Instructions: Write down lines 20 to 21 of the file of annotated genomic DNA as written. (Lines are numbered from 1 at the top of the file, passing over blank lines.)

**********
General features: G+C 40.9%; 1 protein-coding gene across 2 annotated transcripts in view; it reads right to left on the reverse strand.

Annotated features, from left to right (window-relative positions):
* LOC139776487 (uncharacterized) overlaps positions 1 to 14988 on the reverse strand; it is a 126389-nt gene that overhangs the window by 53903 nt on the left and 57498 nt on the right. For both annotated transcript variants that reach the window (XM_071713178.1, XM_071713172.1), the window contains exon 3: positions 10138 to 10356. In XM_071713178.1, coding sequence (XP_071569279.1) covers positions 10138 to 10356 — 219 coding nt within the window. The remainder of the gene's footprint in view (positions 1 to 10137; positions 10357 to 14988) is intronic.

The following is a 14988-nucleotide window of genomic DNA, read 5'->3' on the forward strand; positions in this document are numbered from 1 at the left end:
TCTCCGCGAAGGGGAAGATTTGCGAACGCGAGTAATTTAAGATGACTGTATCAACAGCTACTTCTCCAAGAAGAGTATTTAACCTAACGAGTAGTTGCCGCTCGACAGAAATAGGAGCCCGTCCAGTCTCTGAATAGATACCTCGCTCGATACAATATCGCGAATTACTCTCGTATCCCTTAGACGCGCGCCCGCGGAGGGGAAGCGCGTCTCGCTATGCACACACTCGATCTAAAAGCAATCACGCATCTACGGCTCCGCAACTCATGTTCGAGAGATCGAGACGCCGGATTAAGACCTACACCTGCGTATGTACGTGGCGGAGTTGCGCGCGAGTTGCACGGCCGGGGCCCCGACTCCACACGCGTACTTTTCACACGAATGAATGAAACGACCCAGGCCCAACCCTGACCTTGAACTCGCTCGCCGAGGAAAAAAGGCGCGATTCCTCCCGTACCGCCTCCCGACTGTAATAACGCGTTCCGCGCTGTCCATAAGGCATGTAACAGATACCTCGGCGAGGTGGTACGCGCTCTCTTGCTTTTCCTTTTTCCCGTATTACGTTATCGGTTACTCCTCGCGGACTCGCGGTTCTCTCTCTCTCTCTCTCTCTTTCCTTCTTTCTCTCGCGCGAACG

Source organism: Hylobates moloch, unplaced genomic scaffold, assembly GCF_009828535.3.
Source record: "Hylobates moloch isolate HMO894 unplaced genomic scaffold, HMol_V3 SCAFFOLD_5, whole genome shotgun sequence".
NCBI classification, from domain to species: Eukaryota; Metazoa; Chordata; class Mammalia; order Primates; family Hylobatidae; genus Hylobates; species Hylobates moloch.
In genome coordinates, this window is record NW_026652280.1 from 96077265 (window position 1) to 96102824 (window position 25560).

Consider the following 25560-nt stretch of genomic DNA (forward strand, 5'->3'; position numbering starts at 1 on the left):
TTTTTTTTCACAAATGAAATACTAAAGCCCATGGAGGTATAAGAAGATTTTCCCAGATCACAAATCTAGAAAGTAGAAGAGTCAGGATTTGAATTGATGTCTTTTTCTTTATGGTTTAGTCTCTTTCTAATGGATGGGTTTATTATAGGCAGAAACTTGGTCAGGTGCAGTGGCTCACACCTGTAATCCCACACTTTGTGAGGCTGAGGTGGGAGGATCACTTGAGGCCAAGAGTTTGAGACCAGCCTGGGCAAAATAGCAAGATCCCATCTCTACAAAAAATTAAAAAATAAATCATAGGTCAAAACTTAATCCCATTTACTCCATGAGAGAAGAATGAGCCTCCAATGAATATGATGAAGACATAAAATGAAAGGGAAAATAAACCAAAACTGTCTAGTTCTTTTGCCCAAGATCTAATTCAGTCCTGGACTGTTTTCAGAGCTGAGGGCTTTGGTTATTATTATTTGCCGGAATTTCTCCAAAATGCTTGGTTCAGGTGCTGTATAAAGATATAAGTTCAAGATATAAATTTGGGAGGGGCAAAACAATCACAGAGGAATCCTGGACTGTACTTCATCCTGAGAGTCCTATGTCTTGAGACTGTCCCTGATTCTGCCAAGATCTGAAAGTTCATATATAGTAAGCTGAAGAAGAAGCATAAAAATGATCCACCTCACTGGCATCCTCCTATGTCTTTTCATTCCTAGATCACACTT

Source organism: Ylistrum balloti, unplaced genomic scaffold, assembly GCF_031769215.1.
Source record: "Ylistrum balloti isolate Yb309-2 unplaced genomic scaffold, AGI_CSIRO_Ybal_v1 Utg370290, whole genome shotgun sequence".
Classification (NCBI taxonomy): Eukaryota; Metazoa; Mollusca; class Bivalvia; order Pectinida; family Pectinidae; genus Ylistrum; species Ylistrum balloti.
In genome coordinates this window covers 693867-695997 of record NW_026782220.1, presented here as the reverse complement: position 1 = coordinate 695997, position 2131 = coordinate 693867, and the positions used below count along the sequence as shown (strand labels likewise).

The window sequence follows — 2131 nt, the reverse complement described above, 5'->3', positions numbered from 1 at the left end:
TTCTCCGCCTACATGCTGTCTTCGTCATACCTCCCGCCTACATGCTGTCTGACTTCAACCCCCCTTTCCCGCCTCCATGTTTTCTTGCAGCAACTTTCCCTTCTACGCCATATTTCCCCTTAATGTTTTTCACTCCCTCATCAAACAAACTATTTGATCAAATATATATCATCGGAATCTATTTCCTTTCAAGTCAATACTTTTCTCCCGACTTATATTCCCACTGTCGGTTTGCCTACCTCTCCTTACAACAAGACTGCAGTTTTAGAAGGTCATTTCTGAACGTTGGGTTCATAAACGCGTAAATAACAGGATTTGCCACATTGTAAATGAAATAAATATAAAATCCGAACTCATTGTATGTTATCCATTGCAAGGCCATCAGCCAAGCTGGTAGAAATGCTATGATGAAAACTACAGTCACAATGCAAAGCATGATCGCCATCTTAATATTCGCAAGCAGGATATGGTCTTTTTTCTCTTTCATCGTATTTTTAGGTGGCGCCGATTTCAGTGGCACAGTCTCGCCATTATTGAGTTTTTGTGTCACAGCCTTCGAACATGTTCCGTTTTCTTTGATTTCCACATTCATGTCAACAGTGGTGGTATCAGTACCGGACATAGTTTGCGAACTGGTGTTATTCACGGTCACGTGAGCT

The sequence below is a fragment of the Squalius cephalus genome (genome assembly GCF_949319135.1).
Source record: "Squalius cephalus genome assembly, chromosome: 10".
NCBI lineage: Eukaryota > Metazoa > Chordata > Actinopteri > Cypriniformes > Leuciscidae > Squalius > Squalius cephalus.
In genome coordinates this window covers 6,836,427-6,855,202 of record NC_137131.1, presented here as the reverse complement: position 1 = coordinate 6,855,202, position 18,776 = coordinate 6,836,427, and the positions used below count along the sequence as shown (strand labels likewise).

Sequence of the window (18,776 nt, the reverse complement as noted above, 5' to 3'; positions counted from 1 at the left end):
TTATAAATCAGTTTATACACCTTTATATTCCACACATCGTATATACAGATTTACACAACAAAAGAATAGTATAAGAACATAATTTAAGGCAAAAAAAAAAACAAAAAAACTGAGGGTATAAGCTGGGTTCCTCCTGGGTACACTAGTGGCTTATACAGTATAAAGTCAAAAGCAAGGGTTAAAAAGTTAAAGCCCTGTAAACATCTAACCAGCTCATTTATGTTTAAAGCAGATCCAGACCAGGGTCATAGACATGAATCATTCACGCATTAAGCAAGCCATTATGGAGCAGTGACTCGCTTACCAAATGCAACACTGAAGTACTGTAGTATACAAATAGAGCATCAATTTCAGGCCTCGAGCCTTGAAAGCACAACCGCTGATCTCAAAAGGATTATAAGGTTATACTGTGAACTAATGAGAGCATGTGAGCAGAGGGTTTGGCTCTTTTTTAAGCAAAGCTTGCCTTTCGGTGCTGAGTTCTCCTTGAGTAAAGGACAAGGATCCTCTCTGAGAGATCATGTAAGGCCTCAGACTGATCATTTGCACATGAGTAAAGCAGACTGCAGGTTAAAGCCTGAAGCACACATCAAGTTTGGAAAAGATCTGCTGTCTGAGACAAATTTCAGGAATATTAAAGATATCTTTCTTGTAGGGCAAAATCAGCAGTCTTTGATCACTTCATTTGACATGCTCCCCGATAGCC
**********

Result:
NCBI lineage: Eukaryota > Metazoa > Chordata > Actinopteri > Cypriniformes > Leuciscidae > Squalius > Squalius cephalus.
In genome coordinates this window covers 6,836,427-6,855,202 of record NC_137131.1, presented here as the reverse complement: position 1 = coordinate 6,855,202, position 18,776 = coordinate 6,836,427, and the positions used below count along the sequence as shown (strand labels likewise).